From Frantic Juggling to Focused Finesse

29/3/2016 |


I was the Queen of Multi-tasking. There was no end to what I could juggle. Everyday was a personal challenge to see if I could add one more item. I had all the right tools—a phone, the headset, and to-do lists for my to-do lists. I bounced from one activity to another like I was playing the drums—until the day everything came crashing to a halt.

Unable to find my phone, I promptly switched to doing laundry—and in doing so, found the phone inside the washing machine. Needless to say, it needed replacing; and so did my system for getting things done.

Ed Hallowell, former Harvard professor, says in his book Driven to Distraction that my problem—and countless others—can be compared to ADD, with symptoms of being chronically inattentive, disorganized, and overbooked. But it’s not ADD, says Dr. Hallowell’s. It’s “a severe case of modern life.”

Learning to exercise your ‘focus muscle’

I clearly needed to develop some better habits and then practice my ability to mono-task.  Experts tell us you can’t just decide one day to stay on task for 3 hours. Like working out a gym, I started to build up my ‘focus muscle’.

The first habit I learned was how to be more discerning. This is a key step in the Productivity Ninja productivity model—stop focusing on getting everything done, and instead focusing on getting the right things done.

As a working mother, there were many things I decided “not to get done”, i.e. matching up socks—and the universe hasn’t shifted off its axis.  As a business person, I’ve also become more aware of what to let go. I don’t attend every meeting, I limit online chatter, and I never attempt my own book keeping.

The joy of lists

I’ve also changed my habits around to-do lists.  I used to lump simple tasks like “buy toner” together with “develop a promotional campaign.” I also relied on cryptic notations such as “tax accountant”, “parking fine” or “store”.

The Productivity Ninja philosophy emphasizes separating out daily to-do lists from project lists, and giving each task actual direction. By simply adding verbs, the entries seem more doable (and definitely less stressful):

  • “Tax accountant” became “send David tuition expense” (not nearly as scary)
  • “Parking fine” (ugh) became “Pay ticket”, which finally got it off my mind
  • “Store”? — that one got deleted until I remembered what I needed to buy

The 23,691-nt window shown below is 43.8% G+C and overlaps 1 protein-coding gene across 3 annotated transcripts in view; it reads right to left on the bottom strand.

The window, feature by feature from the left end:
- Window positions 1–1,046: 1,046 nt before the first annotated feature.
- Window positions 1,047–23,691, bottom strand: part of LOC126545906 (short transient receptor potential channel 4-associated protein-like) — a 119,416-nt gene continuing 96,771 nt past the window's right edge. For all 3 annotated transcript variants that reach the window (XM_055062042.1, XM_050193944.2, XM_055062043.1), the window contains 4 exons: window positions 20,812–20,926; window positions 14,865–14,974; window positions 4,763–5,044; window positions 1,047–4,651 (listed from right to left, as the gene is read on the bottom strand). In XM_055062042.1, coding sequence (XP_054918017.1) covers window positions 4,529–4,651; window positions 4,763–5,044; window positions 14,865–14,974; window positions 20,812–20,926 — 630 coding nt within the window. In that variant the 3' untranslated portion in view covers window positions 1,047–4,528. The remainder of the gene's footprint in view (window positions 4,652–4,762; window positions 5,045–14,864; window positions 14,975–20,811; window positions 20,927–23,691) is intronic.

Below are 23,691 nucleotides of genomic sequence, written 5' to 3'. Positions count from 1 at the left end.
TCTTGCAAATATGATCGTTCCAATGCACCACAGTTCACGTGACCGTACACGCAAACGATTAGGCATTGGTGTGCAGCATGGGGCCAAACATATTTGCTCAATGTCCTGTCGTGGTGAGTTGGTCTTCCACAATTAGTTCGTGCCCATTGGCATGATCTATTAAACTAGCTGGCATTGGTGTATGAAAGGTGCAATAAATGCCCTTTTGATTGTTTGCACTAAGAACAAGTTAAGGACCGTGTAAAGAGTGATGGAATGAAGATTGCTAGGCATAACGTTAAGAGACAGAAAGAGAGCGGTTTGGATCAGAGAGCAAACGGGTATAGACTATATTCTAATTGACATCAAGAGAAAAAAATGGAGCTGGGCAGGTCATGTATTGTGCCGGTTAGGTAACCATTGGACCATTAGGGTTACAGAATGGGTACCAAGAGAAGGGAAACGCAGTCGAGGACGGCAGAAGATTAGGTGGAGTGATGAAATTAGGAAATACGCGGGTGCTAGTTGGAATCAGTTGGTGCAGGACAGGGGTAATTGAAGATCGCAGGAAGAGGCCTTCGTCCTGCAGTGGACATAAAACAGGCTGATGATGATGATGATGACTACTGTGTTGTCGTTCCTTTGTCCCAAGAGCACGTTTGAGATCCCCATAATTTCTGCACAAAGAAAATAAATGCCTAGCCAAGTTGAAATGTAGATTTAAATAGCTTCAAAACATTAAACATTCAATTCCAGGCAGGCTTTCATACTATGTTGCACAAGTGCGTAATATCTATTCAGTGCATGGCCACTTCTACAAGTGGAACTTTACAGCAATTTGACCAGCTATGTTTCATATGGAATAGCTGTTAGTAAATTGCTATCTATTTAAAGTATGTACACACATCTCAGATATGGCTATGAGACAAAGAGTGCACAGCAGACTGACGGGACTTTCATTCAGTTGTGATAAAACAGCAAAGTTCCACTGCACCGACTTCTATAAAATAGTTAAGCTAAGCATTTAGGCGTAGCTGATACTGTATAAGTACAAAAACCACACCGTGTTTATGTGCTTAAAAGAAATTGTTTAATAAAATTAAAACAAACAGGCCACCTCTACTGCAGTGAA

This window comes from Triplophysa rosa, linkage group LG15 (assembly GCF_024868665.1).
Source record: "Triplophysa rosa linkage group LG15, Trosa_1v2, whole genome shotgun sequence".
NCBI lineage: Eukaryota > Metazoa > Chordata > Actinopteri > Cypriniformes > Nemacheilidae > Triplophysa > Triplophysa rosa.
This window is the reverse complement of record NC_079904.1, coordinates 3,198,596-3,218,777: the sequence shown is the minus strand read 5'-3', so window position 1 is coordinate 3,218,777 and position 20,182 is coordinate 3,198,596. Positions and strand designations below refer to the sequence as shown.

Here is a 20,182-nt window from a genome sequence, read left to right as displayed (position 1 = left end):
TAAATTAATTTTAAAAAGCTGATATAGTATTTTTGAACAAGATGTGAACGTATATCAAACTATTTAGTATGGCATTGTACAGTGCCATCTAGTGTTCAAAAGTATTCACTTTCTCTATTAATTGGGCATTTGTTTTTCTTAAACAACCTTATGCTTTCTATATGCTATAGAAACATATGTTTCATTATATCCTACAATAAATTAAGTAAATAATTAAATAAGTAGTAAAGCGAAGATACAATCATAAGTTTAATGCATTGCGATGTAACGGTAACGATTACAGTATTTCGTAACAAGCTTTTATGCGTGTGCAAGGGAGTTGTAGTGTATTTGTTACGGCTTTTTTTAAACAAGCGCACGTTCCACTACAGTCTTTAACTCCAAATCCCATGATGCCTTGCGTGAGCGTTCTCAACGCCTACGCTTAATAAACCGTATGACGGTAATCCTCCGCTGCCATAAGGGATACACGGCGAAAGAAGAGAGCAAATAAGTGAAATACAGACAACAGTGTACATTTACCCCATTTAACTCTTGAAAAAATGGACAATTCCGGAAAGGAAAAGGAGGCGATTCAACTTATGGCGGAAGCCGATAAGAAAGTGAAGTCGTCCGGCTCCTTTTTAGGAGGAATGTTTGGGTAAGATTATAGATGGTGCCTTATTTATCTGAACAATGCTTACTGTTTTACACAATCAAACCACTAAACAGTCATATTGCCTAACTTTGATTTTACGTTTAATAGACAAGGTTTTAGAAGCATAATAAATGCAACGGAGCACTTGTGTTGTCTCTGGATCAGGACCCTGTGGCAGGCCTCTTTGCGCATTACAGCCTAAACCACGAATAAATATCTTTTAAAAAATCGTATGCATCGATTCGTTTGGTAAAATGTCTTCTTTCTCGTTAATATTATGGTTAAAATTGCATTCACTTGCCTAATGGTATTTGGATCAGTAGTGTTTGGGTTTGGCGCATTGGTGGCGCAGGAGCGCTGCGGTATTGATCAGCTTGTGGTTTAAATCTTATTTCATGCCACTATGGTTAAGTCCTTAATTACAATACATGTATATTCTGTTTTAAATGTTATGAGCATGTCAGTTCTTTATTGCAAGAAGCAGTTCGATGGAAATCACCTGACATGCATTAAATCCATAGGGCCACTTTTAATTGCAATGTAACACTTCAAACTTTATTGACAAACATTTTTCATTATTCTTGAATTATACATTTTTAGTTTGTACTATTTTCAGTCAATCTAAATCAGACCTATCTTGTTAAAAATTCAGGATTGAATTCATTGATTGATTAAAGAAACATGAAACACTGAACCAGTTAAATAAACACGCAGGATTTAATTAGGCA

Find a location to go stealth

My most recent, and successful focus habit, was finding places where I could hide out (see our post on Getting Some Lonely).

There’s a certain magic in where you choose to do focus work. It’s actually not magic – it’s neuroscience. Specific locations are effective because the brain can be trained to associate specific kinds of work with certain specific places.

As a student, I used to work at the dining room table instead of my room when studying for exams. It was in the middle of the house, even a bit dimly lit, but it worked like a charm.

Zen-like calm

When I was the ruling Queen of Multi-tasking, I also became the Dowager of Anxiety. The same adrenaline that keeps those balls in the air delivers messages to your brain that keeps you on high alert.

A side benefit of gaining focus is the way it reduces anxiety. Working on a single task, with a single focus creates a Zen-like calm. My entire system heaves a happy sigh of relief when I review a detailed project list which spells out how everything is going to get done. There’s a certain triumph knowing that I’ve resisted the temptation to “do it all”.  And what I do need to do, I find the place—and the time—to get it done without incident.

Now I’m more like “calm word magician”, accomplishing each task with some (I hope) finesse—and fewer equipment disasters.

Beth Parker is a Canadian author and ghostwriter engaged in a continual struggle to balance the needs of her business with the welcomed chaos of five children, a husband and various pets. She has a BA (English), University of Toronto, and an MA (Journalism). In her fictional spare time, she paints pictures.

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